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Israel is at the bottom of the chart that records the relative amount of aid given by industrialized nations to developing countries, according to a Tel Aviv University study made public Wednesday, the same day Foreign Minister Avigdor Lieberman began his nine-day, five-country tour of Africa.
Even as Lieberman was in Ethiopia to inaugurate a new aid project on Thursday, the TAU study showed that Israeli aid abroad - primarily to emerging nations in Africa, Latin America and Asia - fell precipitously over the last 40 years. The percentage of Israel's gross national income that goes to aid was lower not only than Norway and Sweden, which led the world in these figures, but also less than Hungary and Latvia.
Since 2000, according to the study, "Israel's development aid budgets have ranged from 0.03% to 0.07% of its gross national income, lower than any of the OECD countries, or even emerging donor countries such as Turkey, Poland and the Slovak Republic."
At the height of its international assistance program in late 1960s and early 1970s, the Foreign Ministry's Center for Cooperation (Mashav), the body responsible for managing aid programs, was the largest department in the Foreign Ministry, and Israel had, per capita, one of the most extensive technical assistance programs in the Western world, according to Aliza Belman Inbal and Shachar Zahavi, of TAU's Hartog School of Government and Policy, in a study entitled "The Rise and Fall of Israel's Bilateral Aid."
"Israeli agricultural experts, engineers and doctors were in demand throughout the developing world, and Israel had a reputation globally as an important contributor of ideas and technical assistance to developing countries. In other words, during the 1960s and 1970s, when Israel was itself still a developing country, it had a bilateral aid program comparable, relative to the size of its economy, to that of the major, developed-country donors of the time," they wrote.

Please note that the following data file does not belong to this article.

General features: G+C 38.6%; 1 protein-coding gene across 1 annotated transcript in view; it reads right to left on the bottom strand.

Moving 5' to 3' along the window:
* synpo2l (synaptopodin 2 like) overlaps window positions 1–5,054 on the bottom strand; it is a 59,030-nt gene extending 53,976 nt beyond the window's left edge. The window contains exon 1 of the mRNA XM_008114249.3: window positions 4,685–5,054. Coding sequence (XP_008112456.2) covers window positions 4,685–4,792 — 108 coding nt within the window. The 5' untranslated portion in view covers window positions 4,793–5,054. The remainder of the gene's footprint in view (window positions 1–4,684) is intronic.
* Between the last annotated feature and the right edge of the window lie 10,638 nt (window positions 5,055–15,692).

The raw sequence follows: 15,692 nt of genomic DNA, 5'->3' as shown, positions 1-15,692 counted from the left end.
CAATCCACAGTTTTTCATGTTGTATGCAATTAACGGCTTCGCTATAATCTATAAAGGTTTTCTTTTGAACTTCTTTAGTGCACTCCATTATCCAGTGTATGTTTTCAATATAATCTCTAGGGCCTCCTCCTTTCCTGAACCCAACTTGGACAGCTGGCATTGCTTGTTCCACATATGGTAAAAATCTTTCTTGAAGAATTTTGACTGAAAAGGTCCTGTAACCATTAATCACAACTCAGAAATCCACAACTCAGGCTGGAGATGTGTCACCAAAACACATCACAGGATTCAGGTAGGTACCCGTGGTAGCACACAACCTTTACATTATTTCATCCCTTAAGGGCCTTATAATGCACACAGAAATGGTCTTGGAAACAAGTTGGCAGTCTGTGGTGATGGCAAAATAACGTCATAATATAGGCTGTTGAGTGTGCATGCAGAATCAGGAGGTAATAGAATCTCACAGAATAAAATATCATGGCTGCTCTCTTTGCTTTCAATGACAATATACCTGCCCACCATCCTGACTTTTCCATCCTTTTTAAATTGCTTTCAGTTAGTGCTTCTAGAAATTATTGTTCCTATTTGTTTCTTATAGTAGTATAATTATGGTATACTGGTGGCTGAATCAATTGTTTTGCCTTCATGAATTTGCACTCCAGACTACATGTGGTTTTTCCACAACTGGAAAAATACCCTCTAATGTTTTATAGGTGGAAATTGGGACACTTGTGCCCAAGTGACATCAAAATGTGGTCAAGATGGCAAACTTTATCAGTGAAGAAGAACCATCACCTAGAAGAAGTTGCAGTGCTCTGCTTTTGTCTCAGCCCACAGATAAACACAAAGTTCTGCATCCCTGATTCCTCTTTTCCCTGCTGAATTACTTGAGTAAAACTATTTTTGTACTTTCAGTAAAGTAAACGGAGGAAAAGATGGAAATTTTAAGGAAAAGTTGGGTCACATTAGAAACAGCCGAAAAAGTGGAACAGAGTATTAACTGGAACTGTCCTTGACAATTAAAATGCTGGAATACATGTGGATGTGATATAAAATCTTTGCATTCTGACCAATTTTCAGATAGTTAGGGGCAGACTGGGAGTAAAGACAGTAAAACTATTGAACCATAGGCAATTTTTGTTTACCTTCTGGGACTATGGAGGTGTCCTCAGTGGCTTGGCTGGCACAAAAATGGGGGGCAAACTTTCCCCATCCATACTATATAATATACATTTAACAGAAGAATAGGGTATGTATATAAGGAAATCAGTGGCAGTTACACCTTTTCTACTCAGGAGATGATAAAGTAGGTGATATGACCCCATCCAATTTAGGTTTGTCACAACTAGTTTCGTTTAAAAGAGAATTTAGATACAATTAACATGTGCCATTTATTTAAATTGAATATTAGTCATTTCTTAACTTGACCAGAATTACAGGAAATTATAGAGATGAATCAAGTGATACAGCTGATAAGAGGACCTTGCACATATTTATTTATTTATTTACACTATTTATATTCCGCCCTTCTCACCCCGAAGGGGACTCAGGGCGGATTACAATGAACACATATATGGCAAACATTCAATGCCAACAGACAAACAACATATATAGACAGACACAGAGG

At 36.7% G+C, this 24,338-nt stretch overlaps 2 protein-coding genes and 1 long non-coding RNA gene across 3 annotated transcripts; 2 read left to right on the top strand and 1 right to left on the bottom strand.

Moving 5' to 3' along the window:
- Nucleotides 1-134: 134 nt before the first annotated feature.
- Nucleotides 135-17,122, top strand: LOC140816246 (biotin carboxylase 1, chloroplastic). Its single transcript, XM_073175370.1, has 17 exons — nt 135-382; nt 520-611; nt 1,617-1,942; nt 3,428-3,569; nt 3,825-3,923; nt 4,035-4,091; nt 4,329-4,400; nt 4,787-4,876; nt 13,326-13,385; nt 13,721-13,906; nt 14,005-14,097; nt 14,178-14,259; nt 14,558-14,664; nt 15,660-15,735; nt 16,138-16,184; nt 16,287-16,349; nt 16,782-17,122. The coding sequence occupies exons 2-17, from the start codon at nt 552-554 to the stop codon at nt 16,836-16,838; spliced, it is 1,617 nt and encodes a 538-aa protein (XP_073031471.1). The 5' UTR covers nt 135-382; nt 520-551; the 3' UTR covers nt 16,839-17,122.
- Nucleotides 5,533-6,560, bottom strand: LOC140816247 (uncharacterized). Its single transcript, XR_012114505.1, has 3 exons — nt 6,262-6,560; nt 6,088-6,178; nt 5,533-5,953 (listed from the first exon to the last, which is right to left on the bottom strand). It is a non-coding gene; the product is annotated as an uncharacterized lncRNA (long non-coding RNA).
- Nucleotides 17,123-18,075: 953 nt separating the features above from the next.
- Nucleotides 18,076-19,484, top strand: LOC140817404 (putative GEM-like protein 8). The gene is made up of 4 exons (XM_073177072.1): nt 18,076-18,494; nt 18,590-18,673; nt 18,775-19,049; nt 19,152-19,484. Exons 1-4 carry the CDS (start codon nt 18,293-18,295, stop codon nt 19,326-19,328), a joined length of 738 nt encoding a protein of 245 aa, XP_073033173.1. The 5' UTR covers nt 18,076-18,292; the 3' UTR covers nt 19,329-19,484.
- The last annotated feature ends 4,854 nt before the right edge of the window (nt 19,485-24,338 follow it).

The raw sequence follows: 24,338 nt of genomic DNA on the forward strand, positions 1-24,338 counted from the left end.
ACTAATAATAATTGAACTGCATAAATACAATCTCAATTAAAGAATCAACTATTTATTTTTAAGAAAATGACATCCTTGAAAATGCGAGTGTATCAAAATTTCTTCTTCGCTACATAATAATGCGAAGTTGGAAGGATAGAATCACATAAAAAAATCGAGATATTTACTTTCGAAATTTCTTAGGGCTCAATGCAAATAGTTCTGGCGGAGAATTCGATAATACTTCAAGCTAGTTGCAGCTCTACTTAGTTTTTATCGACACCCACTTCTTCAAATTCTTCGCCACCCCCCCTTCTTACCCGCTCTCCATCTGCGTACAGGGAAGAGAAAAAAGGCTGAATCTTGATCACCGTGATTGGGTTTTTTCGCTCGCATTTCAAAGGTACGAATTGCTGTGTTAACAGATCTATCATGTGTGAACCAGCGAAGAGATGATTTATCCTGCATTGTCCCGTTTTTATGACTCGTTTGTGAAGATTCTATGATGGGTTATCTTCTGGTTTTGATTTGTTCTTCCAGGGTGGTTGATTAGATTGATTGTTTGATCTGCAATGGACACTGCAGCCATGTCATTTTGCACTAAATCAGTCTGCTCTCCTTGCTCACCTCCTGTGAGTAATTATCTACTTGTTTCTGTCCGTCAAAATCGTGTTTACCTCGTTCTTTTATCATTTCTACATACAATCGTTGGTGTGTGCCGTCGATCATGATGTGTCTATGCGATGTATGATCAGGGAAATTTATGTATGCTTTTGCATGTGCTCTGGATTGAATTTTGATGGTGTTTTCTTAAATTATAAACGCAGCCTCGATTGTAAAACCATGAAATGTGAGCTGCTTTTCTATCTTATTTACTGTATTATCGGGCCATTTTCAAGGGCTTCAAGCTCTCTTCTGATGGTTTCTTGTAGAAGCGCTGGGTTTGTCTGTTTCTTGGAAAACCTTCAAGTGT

By contrast, they wrote, Mashav today has reached a budgetary nadir.
"Since 1999 and the collapse of the peace process, Mashav's budget has declined by 50%, even as overall Foreign Ministry budgets have remained relatively stable."
Inbal, Senior Pears Fellow for International Development at the Hartog School, said in an interview Wednesday that Israel's "golden age" of development aid, which peaked in the 1960s and early 1970s, came to a screeching halt with the Yom Kippur War, when much of Africa severed diplomatic ties.
She said that this perceived "betrayal" dealt a deep blow to Israeli public and political support for its aid program, marking a turning point from which Israel's technical assistance has never recovered.
"Historical evidence indicates," according to the report, that "while in the short term, development cooperation may inject practical content into emerging relations, it is unlikely to substantially influence the course of those relations when larger political issues are at stake."
Nevertheless, the report concluded there were still compelling reasons to invest more heavily in these programs. Among them are to reap international praise and also to garner the ability to attract co-financing for additional aid projects abroad.
There were two spikes in Israeli aid efforts in the country's history, Inbal said. The first was in the 1960s and 1970s, and the second was in the early 1990s, when aid was seen as a way to solidify ties with the emerging countries of the eastern bloc and some of the Arab states.
When the peace process fell apart at the end of the decade, however, the aid budget was again reduced as aid to Arab countries was no longer on the radar screen.
"It was misguided to think you could buy friends bilaterally with aid," Inbal said.
But, she added, foreign aid in developing countries was an extremely important and high-profile issue on the international agenda.
"When Israel opts out of international concerted efforts, we are taking ourselves out of the club of enlightened nations," she said.
Furthermore, she said, Israel had to deal with international organizations, and hefty international aid programs were a way to get on positive footing with these organizations.
Lieberman landed in Ethiopia on Wednesday and met with Foreign Minister Seyfoum Mesfim. According to a statement issued by his office, Lieberman said Ethiopia and the African states could have a positive impact on the diplomatic process through their ties with the Muslim and Arab countries. He also urged the African states not to vote in favor of one-sided, anti-Israeli resolutions in international forums.
On Thursday, Lieberman is scheduled to inaugurate in Addis Ababa an agricultural development center, a tripartite project of the two countries and USAID.
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